- Laboratory, Blood Safety, and Infection Control: CDC focuses on improving the accessibility and quality of laboratory services and reducing the risk of HIV and other bloodborne pathogen infections through improved blood safety and infection control practices in healthcare and laboratory facilities.
- Tuberculosis: CDC supports surveillance for multidrug resistant TB and evaluation of novel TB diagnostics.
Nearly all HIV-infected TB patients treated in CDC-supported sites were on ART during TB treatment and more than 85% of PLHIV have received TB preventive treatment
U.S. President’s Malaria Initiative (PMI) provides technical assistance as part of an interagency team with USAID to design, implement, and evaluate key malaria prevention and control activities in close coordination with the Government of Kenya and other partners. PMI support has improved malaria prevention and treatment measures in Kenya. Recent household surveys show a reduction in malaria parasite prevalence by nearly 50% over the past decade, both nationwide (11% to 6%) and in the high-burden western lake endemic region, where PMI focuses 70% of its investments (38% in 2010 to 18% in 2020).
CDC’s Malaria and Entomology Branches have collaborated with Kenya Medical Research Institute’s (KEMRI) since 1979 to establish one of the premier malaria research field stations in the world. KEMRI is in Western Kenya, an area of persistently high malaria transmission.
PMI contributed to delivery of over 5 million insecticide-treated bed nets, protected 2 million people from malaria with indoor residual spraying, protected over 1 million pregnant women from malaria with preventive treatments, and procured over 3 million malaria treatment doses and 1 million malaria rapid diagnostic tests, from October 2020 – September 2021.
Global Research Hub
Global Research Hub studies are implemented in collaboration with host nation research institutions. This is CDC’s flagship international research site which has developed into a sophisticated and comprehensive platform for scientific study and service delivery particularly in the fields of HIV, TB, malaria, and maternal and child health. This platform attracts research projects and significant funding from academic institutions, the National Institutes of Health, and non-governmental organizations such as the Bill & Melinda Gates Foundation.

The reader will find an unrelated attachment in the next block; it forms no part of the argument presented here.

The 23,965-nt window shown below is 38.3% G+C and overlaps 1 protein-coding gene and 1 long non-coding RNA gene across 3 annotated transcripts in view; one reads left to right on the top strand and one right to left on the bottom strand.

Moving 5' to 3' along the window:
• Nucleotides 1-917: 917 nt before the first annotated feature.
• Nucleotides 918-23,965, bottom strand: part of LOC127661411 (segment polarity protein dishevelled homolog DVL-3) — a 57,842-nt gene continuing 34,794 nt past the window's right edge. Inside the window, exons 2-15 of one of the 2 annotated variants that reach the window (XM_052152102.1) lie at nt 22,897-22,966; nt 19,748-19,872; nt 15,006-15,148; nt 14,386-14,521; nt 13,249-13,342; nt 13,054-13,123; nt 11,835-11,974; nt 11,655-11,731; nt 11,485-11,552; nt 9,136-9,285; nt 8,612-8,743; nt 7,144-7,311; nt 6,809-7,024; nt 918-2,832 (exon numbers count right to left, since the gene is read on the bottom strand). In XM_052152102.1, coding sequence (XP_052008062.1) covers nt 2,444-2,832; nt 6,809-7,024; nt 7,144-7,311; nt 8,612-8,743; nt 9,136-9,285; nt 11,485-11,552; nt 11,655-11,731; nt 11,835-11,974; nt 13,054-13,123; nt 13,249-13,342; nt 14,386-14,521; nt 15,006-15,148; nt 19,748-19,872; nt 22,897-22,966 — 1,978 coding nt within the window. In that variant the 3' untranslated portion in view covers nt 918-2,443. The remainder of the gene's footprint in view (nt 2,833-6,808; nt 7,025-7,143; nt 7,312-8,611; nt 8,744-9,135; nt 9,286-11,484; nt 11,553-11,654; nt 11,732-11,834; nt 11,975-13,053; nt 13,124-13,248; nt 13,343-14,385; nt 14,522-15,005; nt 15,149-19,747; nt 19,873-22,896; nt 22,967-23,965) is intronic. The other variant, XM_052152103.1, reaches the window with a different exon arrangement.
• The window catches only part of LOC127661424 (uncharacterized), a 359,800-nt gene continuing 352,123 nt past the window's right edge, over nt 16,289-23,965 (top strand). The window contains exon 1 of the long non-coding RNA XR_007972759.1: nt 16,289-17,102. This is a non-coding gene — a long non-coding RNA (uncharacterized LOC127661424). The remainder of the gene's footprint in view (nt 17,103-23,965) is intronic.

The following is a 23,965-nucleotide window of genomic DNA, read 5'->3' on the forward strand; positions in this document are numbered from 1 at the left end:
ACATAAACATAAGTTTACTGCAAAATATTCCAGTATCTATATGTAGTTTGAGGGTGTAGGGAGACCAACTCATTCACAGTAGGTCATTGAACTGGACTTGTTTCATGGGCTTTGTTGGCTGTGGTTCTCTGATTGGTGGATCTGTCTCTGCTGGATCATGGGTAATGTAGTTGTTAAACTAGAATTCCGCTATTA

CDC’s Global Immunization Program supports the Government of Kenya and the region in developing national policies, strategies, action plans. The program also implements and monitors projects to prevent and control vaccine-preventable diseases. CDC’s activities focus on maintaining polio-free status, achieving measles elimination and rubella control, and maintaining elimination of maternal and neonatal tetanus in Kenya. The program assisted the Government of Kenya in preparing for and accelerating COVID-19 vaccination.
Supported a measles-rubella vaccination campaign targeting high- and very-high-risk counties to close growing measles immunity gaps. CDC filled critical funding gaps and supported added costs for masks, sanitizer, and additional vaccination days to reduce the risk of COVID-19 transmission during the campaign. This campaign safely vaccinated over 3 million children, more than the estimated target
CDC’s Global Migration and Quarantine Africa Program, located in Kenya, works with local and international partners to address public health needs associated with population mobility. The program is responsible for the medical requirements for U.S. immigration and refugee resettlement to prevent importation of infectious diseases of public health significance into the United States. It is anticipated that approximately 20,000 refugees per year will resettle into the United States from Africa – the largest contributor to the U.S. refugee resettlement program.
The program collaborates with other CDC programs, as well as the U.S. Department of State Bureau for Population, Refugees, and Migration, and US Consulates; International Organization for Migration (IOM); the United Nations Refugee Agency (UNHCR); foreign ministries of health; and nongovernmental organizations providing healthcare and preventive services to refugee populations.
CDC provides technical assistance to partners to improve surveillance, preparedness, and response at border crossings, ports of entry, and between countries.
CDC’s Influenza Program Regional Hub in Kenya supports enhanced surveillance and laboratory capacity. This activity allows timely detection and characterization of seasonal influenza, detection of novel and emerging variants, as well as other respiratory viruses of pandemic potential. CDC works closely with partners and Ministries of Health in Kenya and other countries in the region including Ethiopia, South Sudan, Tanzania, and Uganda.
CDC partnered with Kenya to use influenza surveillance and laboratory capacity for SARS-CoV-2 testing and leverages existing influenza research platforms to study COVID-19
- 21 U.S. Assignees
- 143 Locally Employed
- Population: >54.9 million
- Per capita income: $4,950
- Life expectancy: F 64 / M 59 years
- Infant mortality rate: 30/1,000 live births
Sources: World Bank 2021, Kenya
Population Reference Bureau 2021, Kenya
Photos: Kenya | CDC Global Flickr